Kirkwood gap

inneroutercentral
It orbits the Sun in the central main-belt at a distance of 2.3–2.9 AU once every 4 years and 1 month (1,505 days; semi-major axis of 2.57 AU).

Astronomical unit

AUastronomical unitsAUs
It orbits the Sun in the central main-belt at a distance of 2.3–2.9 AU once every 4 years and 1 month (1,505 days; semi-major axis of 2.57 AU).

Semi-major and semi-minor axes

semi-major axissemimajor axissemi-major axes
It orbits the Sun in the central main-belt at a distance of 2.3–2.9 AU once every 4 years and 1 month (1,505 days; semi-major axis of 2.57 AU).

Orbital eccentricity

eccentricityeccentriceccentricities
Its orbit has an eccentricity of 0.11 and an inclination of 12° with respect to the ecliptic.

Orbital inclination

inclinationinclinedtilted
Its orbit has an eccentricity of 0.11 and an inclination of 12° with respect to the ecliptic.

Degree (angle)

°degreesdegree
Its orbit has an eccentricity of 0.11 and an inclination of 12° with respect to the ecliptic.

Ecliptic

ecliptical orbitsecliptic planeplane of the ecliptic
Its orbit has an eccentricity of 0.11 and an inclination of 12° with respect to the ecliptic.

McDonald Observatory

McDonaldMcDonald Obs.Fort Davis
The asteroid was first observed as at McDonald Observatory in November 1950.

Observation arc

Arcarc length
The body's observation arc begins with its observation as at Cerro El Roble Observatory in August 1973, nearly 8 years prior to its official discovery observation at Anderson Mesa.

National Astronomical Observatory (Chile)

Cerro El RobleNational Astronomical ObservatoryCerro El Roble Stn.
The body's observation arc begins with its observation as at Cerro El Roble Observatory in August 1973, nearly 8 years prior to its official discovery observation at Anderson Mesa.

Jupiter

Jovianplanet JupiterGiove
Little was known about Masursky until the Cassini–Huygens space probe, en route to Jupiter and Saturn, flew past it on 23 January 2000.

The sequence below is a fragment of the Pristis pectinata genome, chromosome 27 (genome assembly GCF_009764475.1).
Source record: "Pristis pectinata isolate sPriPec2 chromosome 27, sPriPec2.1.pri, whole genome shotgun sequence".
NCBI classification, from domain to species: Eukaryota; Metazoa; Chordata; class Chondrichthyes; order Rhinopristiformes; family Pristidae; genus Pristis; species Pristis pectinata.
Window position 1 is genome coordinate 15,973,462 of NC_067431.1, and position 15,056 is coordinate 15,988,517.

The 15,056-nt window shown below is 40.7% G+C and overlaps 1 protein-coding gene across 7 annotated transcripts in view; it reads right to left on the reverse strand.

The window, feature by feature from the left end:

Saturn

Saturn's atmosphereExploration of Saturnhome planet
Little was known about Masursky until the Cassini–Huygens space probe, en route to Jupiter and Saturn, flew past it on 23 January 2000.

Lunar distance (astronomy)

lunar distancesLDlunar distance
Because Cassini passed the asteroid at a distance of 1.6 million kilometers (approximately 4 lunar distances), the images it returned showed nothing more than a dot.

Asteroid spectral types

B–Vspectral typeTholen
Cassini's observations had cast some doubt on its composition, but later ground-based spectroscopy has confirmed its stony S-type spectrum, which is also the Eunomia family's overall spectral type.

Angular diameter

apparent diameterangular sizeapparent size
During its flyby in January 2000, Cassini–Huygens estimated a mean-diameter of approximately 15–20 kilometers, based on an angular diameter of 0.81–1.08 arcseconds just hours before its closest approach.

Minute and second of arc

masarcsecondarc second
During its flyby in January 2000, Cassini–Huygens estimated a mean-diameter of approximately 15–20 kilometers, based on an angular diameter of 0.81–1.08 arcseconds just hours before its closest approach.